Section 32307—Employer Responsibilities Previously, 49 U.S.C prohibited employers from allowing employees to operate commercial motor vehicles (“CMVs”)49 CFR to reflect this change. 1 when the employer knew that the employee had lost the right to operate a CMV or was disqualified, or when the employee's driver's license was suspended, revoked, or canceled (emphasis added). Section of MAP-21 amended that section to prohibit employers from allowing employees to drive when the employer knows or should reasonably know that those circumstances exist (emphasis added). This final rule amends 49 CFR to reflect this change. Section 32503—Penalties for Violation of Operation Out of Service Orders Section of MAP-21 amended 5 U.S.C. 521 to add a $25,000 penalty for motor carriers operating CMVs in violation of an out-of-service order issued following a determination that the carrier is unfit or an imminent hazard. This final rule amends 49 CFR part 386Appendices A (IV)(g.) and B (f) and to reflect this change. Section 32505—Increased Penalties for Evasion of Regulations Previously, 49 U.S.C. 524 provided the following penalties for knowing and willful violations of 49 U.S.C. chapter 5: $200-$500 for a first violation and $250-$2,000 for a subsequent violation. Section of MAP-21 amended this provision by removing the knowing and willful requirement; expanding the scope of applicable violations to include 49 U.S.C. chapter 51, subchapter III of chapter 311 (except §§ and 31139), §§ (commercial driver’s license requirements), (notification requirements), (employer responsibilities), 31305(b) (general driver fitness and testing—requirements for operating vehicles), 31310(g)(1)(A) (disqualifications--non-CMV convictions), and (requirements for qualifications, hours of service, safety, and equipment standards), and any regulation issued under those provisions; and increasing the penalty for a first violation to $2,000-$5,000 and subsequent violations to $2,500-$7,000. This final rule adds new paragraph (i) to 49 CFR part 386, Appendix B, to implement these amendments. __________________________________________________ 1 Insofar as passenger carriage is concerned, a CMV is defined in relevant part under 49 C.F.R.§390.5 as a s elf-propelled or towed motor vehicle used on a highway in interstate commerce to transport passengers when the vehicle: (1) Has a gross vehicle weight rating or gross vehicle weight of 10,001 pounds or more, whichever is greater; or (2) Is designed or used to transport more than 8 passengers (including the driver) for compensation; or (3) Is designed or used to transport more than 15 passengers, including the driver, and is not used to transport passengers for compensation. “Highway” is defined under 49 C.F.R. §390.5 as any road, street or way, whether on public or private property, open to the public.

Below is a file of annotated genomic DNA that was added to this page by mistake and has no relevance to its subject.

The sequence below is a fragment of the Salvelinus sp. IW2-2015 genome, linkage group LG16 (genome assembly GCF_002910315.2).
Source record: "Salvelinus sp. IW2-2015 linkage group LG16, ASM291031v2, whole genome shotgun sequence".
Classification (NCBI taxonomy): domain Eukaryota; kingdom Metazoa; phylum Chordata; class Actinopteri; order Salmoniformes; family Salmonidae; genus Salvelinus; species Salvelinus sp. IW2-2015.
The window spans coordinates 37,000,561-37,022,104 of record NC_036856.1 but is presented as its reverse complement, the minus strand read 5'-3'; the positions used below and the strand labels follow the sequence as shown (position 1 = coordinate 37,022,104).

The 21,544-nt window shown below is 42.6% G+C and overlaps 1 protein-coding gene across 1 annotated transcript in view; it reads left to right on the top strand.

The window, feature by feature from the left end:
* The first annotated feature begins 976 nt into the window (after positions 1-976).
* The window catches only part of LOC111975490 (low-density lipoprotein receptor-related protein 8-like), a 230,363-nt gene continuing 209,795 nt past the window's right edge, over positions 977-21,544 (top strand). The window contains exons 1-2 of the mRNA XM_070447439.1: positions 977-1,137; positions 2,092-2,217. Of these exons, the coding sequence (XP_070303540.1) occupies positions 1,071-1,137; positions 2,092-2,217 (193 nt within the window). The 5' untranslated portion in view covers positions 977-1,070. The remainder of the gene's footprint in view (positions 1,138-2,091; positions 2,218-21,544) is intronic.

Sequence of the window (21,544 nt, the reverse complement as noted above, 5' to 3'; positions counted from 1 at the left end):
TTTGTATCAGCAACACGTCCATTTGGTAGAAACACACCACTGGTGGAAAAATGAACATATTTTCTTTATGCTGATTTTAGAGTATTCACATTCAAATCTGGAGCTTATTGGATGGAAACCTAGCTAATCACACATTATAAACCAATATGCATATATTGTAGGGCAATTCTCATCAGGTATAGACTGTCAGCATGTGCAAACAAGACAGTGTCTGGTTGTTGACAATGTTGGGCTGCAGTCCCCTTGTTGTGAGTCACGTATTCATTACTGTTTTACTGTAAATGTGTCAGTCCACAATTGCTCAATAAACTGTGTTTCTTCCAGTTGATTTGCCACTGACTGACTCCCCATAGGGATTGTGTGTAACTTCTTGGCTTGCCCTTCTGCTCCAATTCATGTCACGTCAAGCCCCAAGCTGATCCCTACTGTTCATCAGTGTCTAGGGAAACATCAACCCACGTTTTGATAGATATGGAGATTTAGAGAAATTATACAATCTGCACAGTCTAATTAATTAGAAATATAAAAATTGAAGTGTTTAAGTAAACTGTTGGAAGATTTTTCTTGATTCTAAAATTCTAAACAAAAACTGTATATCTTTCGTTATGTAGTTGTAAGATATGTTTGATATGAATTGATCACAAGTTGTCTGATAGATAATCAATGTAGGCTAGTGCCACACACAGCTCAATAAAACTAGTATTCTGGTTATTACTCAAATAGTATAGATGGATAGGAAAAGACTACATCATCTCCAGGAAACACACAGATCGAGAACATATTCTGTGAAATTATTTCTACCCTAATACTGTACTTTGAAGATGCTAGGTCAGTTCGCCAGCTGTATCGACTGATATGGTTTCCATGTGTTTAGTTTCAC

Section 32506—Violations Relating to CMV Safety Regulation and Operators Previously, 49 U.S.C. 521(b)(2)(D) directed the Agency to take into account the following factors when assessing a civil penalty: The nature, circumstances, extent, and gravity of the violation committed and, with respect to the violator, the degree of culpability, history of prior offenses, ability to pay, effect on ability to continue to do business, and such other matters as justice and public safety may require (emphasis added). Section of MAP-21 amended 49 U.S.C. 521(b)(2)(D) by removing “ability to pay” from this list. This final rule amends 49 CFR , , and to reflect this change. Section 32507—Emergency Disqualification for Imminent Hazard Previously, 49 U.S.C (f) provided for the emergency disqualification of an individual fro 49 U.S.C Section of MAP-21 amended § 31310(f) by changing the meaning of “imminent hazard” to include the definition at 49 U.S.C In 49 U.S.C. 521, “imminent substantially increases the likelihood of serious injury or death if not discontinued immediately. This final rule amends the definition of “imminent hazard” at 49 CFR to reflect this change. NOTES It is important to note that FMCSA regulates interstate commercial motor vehicle activity. State regulations governing intrastate transportation of passengers may differ from FMCSA rules. Atlantic Bus Sales is merely providing this updated general information on the new FMCSA rules to ground service providers as a courtesy the new FMCSA rules. Your business may want to contact legal counsel or advisors to ask specific questions.